Q: What is the best method for determining what to charge for counseling in private practice?
A: Putting a monetary value on what we do in the counseling profession can be difficult. After all, we are caring professionals who want to help first and worry about money second. But if you want to survive and even thrive in private practice, you will need to put a price on your work.
We like to ask the question, "If you had a product that could heal old psychological wounds; help parents and children communicate better; keep a family from breaking up; help someone who is depressed feel that suicide is not their only alternative; diagnose anxiety, depression, obsessive compulsive disorder and thought disorders; or help raise someone’s self-esteem, wouldn’t that product be very valuable?" That product is you. We are some of the most well-trained, experienced, dedicated therapists in the mental health field, and there is nothing wrong with being compensated as such.
Have you been to a doctor, dentist or other medical professional lately? Have you had your car repaired or needed plumbing done in your home recently? I think you see where we are headed here. These service professionals charge fees commensurate with their training, ability and the laws of supply and demand. Counselors can too.
Fees for counseling vary from community to community. Depending on the area, fees can range from $60 to $150 per session or more. There is a concept called "community standard" that affects not only fees but also standards of practice. Simply stated, this means you can ask what other counselors, social workers or psychologists in your area charge. This will give you a range to work from so that your fees aren’t too high or too low for your area.
Positioning your fees somewhere in the upper 50 percent would be a logical starting point. Resist the temptation to "low ball." Setting fees below the community standard will not get you more clients. While fees are one consideration for prospective clients, most are more concerned about your competency and reputation than what you charge.
Q: American Counseling Association members would like to have a "one-stop" place to access managed care links, billing information, website resources, National Provider Index registration and HIPPA compliance information. Can such a resource be developed?
A: Currently you can find direct links to some managed care companies by going to ACA’s website at www.counseling.org, clicking on "Counselors" and then clicking on "Private Practice Pointers." Under "Provider Relations Contact List for Managed Care and Insurance Panels" you will find a few ready links where you can learn more about the company and even apply to be a provider.
This month we will be updating our whole list of insurance and managed care companies, including providing clickable links to their websites so ACA members can apply for providership by having a one-stop place to do so. We are also planning to make links for National Provider Index applications as well as billing and website resources.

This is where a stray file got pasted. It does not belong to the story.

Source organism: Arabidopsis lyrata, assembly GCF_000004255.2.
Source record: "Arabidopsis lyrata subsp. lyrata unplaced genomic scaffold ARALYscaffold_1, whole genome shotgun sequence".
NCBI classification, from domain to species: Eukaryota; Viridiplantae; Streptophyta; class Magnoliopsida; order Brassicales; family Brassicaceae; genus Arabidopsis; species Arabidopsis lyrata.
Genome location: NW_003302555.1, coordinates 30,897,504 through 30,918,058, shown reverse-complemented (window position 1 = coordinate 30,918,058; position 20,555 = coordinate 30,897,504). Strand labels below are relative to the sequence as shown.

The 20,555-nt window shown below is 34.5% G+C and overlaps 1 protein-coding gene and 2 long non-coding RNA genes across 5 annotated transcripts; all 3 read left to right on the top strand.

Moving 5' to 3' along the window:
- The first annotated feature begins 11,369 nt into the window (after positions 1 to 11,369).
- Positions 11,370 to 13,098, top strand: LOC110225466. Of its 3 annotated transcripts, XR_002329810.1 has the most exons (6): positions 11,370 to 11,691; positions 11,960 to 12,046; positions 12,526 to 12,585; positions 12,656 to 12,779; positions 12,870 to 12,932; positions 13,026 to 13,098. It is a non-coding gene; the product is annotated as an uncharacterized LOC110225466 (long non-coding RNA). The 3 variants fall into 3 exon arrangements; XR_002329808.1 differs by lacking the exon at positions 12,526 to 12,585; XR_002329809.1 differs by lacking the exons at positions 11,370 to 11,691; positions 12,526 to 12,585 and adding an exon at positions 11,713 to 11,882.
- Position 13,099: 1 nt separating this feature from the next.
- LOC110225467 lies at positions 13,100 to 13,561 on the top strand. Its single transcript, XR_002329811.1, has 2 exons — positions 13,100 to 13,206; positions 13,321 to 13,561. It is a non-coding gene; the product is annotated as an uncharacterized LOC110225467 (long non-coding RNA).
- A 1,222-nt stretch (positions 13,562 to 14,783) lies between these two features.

Q: I am doing some private practice, and the practice I am with puts clients’ names on the bank deposit slip each day beside the amount showing their payments for services and then takes it to the bank. Is it normal procedure to show clients’ names in this regard?
A: We never put the names of clients on our deposit tickets. There is no need to do that if your office or your accounting software tracks payments. To meet HIPAA guidelines and ensure confidentiality, we recommend you delete client information everywhere it is not essential. Clients should not be able to look at the appointment book. Also, try to have 10 minutes between clients (a "50-minute" hour) if possible and discuss confidentiality with receptionists and your answering service.
The law says that clinicians are in compliance as long as they make reasonable efforts to comply. With this all written in the informed consent document, the therapist should be within compliance guidelines. The wording in our informed consent document (available on ACA’s website under Private Practice Pointers/ Informed Consent) states that the therapist makes every practical effort to protect the confidentiality of the client. That same website has a bulletin on HIPAA compliance as well.
Q: I attended your private practice workshop at the ACA/CCA Convention. I am following up to get information regarding contacts for the national billing services. Thanks for an awesome workshop filled with practical information.
A: Good to hear from you. We don’t give endorsements, but we know Netsource Billing is good. We have had experience with them. The company handles all pre-authorizations, full billing to managed care and insurance companies, follow-up of denials and electronic submission. The company collects from you after you’ve been paid and is HIPAA compliant. The typical charge for a $100 billing would be $8, all inclusive. You can check Netsource Billing out at www.netsourcebilling.com.
Another company we’ve heard of is Therapypartner. You can get more information about this company at www.therapypartner.com.
Robert J. Walsh and Norman C. Dasenbrook are the co-authors of The Complete Guide to Private Practice for Mental Health Professionals (www.counseling-privatepractice.com). ACA members can e-mail their questions to firstname.lastname@example.org and access a series of free bulletins on various private practice topics on the ACA website at www.counseling.org.